Conservative Republicans of Texas is an anti-LGBTQ hate group whose leaders have said that a “key part of the homosexual agenda” is “overturning the laws prohibiting pedophilia”
National and local newspapers have repeatedly quoted and highlighted anti-LGBTQ hate group Conservative Republicans of Texas (CRT) when reporting on proposed legislation in Texas that would prevent transgender people from using the restroom that aligns with their gender identity. CRT’s leaders have compared LGBTQ people to “Nazis,” claimed that a “key part of the homosexual agenda” is “overturning the laws prohibiting pedophilia,” and said that the “word transgender is a euphemism … for the word pervert.”
Fox 26 in Houston is owned and operated by 21st Century Fox
Between May 29 and June 7, Fox 26 in Houston, TX, hosted anti-LGBTQ hate group representative Jared Woodfill seven times as a panelist to comment on local and national issues. Woodfill used three of his appearances to push for an extreme anti-transgender bathroom ban that his hate group has been lobbying to pass for over a year.
In the 10 days starting when the Texas legislature officially adjourned on May 29, Woodfill, president of the Conservative Republicans of Texas (CRT), was a panelist on Fox 26’s What’s Your Point seven times: On May 29, May 30, May 31, June 1, June 5, June 6, and June 7. Fox 26 is part of a network of Fox News-owned and operated local stations.
In three out of his seven appearances, Woodfill advocated for Texas to pass Senate Bill 6 (SB 6) during a special session of the legislature. SB 6 is an extreme anti-transgender bathroom ban that would prevent transgender people from using public facilities that align with their gender identity -- including students in public schools. On June 6, Gov. Greg Abbott called for a special session of the state legislature beginning on July 18. In a press conference announcing the special session, Abbott said, "We need a law that protects the privacy of our children in our public schools." In his June 6 appearance on What’s Your Point after Abbott’s announcement, Woodfill called Abbott’s decision a “big win”:
While not mentioned in any of his appearances on Fox 26, Woodfill’s CRT has been designated an anti-LGBTQ hate group by the Southern Poverty Law Center since 2016 for peddling extreme, demonizing lies about LGBTQ people. For example, in a March 15 press release, CRT called transgender women “perverted men and boys” and claimed that the “homosexual movement wants to use the power of law to force individuals, churches, schools, businesses and private organizations to accept, affirm and celebrate those individuals who promote and practice deviant and perverse sexual activity, starting with children in grade school.”
Woodfill previously helped lead a years-long campaign against the Houston Equal Rights Ordinance (HERO). In 2015, Woodfill helped to successfully defeat HERO -- a comprehensive nondiscrimination ordinance protecting discrimination against people based on 15 different characteristics -- by peddling the debunked “bathroom predator” myth. Using the tag line “no men in women’s bathrooms,” Woodfill and others effectively fearmongered that sexual predators would exploit the ordinance to sneak into women's restrooms by pretending to be transgender.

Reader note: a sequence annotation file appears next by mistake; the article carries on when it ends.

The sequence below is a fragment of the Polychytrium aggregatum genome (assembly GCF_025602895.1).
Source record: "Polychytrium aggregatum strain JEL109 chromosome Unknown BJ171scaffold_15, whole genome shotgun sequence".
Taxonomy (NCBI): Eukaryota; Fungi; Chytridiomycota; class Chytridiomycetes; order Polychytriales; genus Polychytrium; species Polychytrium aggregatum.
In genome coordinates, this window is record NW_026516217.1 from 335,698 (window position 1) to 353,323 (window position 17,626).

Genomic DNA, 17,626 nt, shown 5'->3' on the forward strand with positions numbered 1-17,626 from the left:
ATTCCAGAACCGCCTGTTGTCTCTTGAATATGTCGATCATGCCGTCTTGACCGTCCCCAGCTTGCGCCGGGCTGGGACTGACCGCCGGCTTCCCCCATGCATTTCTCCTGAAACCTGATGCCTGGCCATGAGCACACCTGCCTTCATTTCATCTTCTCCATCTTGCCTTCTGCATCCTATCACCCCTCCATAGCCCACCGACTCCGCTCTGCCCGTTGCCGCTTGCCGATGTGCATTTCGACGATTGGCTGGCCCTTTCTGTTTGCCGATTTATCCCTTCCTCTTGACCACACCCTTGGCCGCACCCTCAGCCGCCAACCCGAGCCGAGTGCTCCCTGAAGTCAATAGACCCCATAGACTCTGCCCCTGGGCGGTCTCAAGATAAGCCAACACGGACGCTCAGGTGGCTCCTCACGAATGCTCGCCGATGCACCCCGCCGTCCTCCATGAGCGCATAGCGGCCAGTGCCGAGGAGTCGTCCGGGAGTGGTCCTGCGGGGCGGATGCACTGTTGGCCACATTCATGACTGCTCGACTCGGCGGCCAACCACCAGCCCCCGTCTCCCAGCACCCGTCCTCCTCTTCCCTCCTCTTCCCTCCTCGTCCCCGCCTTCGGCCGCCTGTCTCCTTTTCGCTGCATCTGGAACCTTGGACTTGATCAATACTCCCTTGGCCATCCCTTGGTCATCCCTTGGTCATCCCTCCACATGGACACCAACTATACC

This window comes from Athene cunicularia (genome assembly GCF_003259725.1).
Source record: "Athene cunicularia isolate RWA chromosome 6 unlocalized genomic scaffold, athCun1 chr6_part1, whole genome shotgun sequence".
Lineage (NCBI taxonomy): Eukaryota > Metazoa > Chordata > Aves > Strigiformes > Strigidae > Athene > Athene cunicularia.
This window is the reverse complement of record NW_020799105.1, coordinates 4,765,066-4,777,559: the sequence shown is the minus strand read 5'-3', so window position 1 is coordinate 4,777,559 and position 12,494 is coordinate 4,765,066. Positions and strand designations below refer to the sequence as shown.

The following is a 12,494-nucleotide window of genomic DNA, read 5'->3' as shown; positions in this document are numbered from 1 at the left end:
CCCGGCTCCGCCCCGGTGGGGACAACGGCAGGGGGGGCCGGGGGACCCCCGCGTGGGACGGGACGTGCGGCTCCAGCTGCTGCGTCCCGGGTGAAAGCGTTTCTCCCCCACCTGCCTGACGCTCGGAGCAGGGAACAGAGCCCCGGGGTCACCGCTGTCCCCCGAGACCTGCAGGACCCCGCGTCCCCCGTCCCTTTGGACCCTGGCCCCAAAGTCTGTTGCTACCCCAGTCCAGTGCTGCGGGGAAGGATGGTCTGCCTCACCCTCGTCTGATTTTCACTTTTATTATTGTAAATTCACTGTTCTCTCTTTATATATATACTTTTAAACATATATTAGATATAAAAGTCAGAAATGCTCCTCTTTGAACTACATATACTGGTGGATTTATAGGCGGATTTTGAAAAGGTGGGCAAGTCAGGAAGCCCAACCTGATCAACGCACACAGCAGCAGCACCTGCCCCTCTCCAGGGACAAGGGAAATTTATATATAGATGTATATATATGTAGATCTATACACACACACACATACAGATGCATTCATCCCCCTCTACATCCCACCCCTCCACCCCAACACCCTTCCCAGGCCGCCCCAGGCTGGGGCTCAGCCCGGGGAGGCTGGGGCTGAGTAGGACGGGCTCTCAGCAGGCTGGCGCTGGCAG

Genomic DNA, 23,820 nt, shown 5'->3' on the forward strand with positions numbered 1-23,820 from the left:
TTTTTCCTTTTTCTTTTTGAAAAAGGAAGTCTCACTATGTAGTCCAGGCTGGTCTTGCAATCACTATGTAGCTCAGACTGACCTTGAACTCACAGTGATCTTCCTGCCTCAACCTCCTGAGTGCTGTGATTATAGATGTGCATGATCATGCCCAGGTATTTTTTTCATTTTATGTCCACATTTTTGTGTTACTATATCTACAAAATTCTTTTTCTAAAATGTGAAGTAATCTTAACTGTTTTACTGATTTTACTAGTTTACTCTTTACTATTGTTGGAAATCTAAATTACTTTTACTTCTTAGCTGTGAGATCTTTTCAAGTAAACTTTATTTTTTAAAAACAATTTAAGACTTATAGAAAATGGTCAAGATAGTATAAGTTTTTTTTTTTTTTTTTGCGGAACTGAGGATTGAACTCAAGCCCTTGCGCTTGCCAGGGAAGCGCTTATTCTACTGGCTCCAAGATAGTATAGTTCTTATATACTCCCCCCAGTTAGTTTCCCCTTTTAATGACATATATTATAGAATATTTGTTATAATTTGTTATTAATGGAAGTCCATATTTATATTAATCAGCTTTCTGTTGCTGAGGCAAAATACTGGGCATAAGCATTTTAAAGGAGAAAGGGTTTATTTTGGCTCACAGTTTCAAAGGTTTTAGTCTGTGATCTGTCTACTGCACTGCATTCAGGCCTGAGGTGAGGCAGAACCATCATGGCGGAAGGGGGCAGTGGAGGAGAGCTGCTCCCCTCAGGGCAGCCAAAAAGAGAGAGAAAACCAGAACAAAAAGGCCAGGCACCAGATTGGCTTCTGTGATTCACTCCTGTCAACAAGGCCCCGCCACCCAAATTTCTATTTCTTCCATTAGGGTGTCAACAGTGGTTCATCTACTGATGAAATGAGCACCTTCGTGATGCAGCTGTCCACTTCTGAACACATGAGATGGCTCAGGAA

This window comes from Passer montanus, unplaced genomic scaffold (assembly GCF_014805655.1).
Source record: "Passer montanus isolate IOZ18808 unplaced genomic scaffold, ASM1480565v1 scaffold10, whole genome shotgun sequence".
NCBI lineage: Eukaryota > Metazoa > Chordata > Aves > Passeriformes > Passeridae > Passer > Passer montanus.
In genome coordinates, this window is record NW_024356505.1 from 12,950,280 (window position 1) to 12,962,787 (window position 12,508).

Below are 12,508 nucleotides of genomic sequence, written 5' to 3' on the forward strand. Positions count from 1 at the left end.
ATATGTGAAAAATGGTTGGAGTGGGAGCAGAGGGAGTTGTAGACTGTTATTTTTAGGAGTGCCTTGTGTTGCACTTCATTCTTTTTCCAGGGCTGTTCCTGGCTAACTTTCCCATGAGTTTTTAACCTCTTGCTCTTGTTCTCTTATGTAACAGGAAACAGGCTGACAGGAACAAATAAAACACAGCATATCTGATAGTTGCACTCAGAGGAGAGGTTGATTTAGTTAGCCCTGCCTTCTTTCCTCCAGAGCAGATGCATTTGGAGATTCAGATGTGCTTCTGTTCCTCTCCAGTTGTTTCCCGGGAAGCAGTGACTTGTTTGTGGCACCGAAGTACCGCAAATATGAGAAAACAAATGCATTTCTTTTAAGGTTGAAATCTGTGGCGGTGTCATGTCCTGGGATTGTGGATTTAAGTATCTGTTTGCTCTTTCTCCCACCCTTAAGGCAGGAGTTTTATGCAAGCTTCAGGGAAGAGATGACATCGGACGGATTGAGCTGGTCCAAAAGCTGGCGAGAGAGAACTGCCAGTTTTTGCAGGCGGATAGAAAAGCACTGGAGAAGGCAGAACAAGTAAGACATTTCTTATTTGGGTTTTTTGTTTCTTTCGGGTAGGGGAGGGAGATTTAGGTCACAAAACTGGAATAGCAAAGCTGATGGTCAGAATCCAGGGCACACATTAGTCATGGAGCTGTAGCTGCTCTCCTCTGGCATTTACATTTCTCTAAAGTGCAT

Woodfill and other anti-LGBTQ activists owed their success in part to lazy, uncritical reporting from local outlets, which helped misrepresent HERO and failed to debunk the “bathroom predator” myth. Fox 26’s reporting was particularly egregious, standing out for its unique and aggressive peddling of the “bathroom predator” myth and inaccurate criticism of HERO supporters. That kind of dishonest reporting was likely part of the reason that Woodfill regularly included clips of Fox 26's reporting in his messages to supporters.
Now, Woodfill can just send out footage of himself on Fox 26 -- and that’s exactly what he’s done. On June 6, Woodfill posted his Fox 26 appearance from that day to CRT’s news website with the headline “Fox26Houston TV, Jared Woodfill defends Governor Abbott’s call for a special session to include SB 6, ‘No men in women’s bathrooms.’” Woodfill plugged that exact phrase on a May 29 appearance on Fox 26, essentially using the local Houston station as a platform to push his hate group’s slogan:
The Texas legislature is currently debating bathroom ban legislation which could potentially target transgender youth in public schools or the entire transgender community in Texas. Reporters covering the bathroom bill-type legislation should avoid parroting anti-transgender misinformation peddled by anti-LGBTQ hate groups, and instead report the facts about transgender people, particularly the safety and necessity of protecting transgender youth.
On May 22, the Texas House passed a bathroom bill amendment to Senate Bill 2078, a bill focusing on emergency operation plans for public school districts. While some school groups have said that the exact implications of the amendment are open to interpretation, the crux of the amendment would prohibit transgender students in public schools from using restrooms and locker rooms that align with their gender identity. But that amendment did not go far enough for the more conservative Texas Senate, which rejected the amendment on May 23. In response, the Senate then tacked on a more expansive bathroom bill provision to an unrelated proposal on county governments -- but a Democrat in the House has promised to reject the changes. The legislature is expected to continue to push for some form of bathroom ban before the session ends May 29.
In the past, journalists have often stumbled when reporting on transgender people’s access to bathrooms and locker rooms, sometimes parroting unfounded claims peddled by anti-LGBTQ hate groups. Here are four facts journalists should include in articles about pending public accomodation restrictions to ensure accurate, responsible reporting: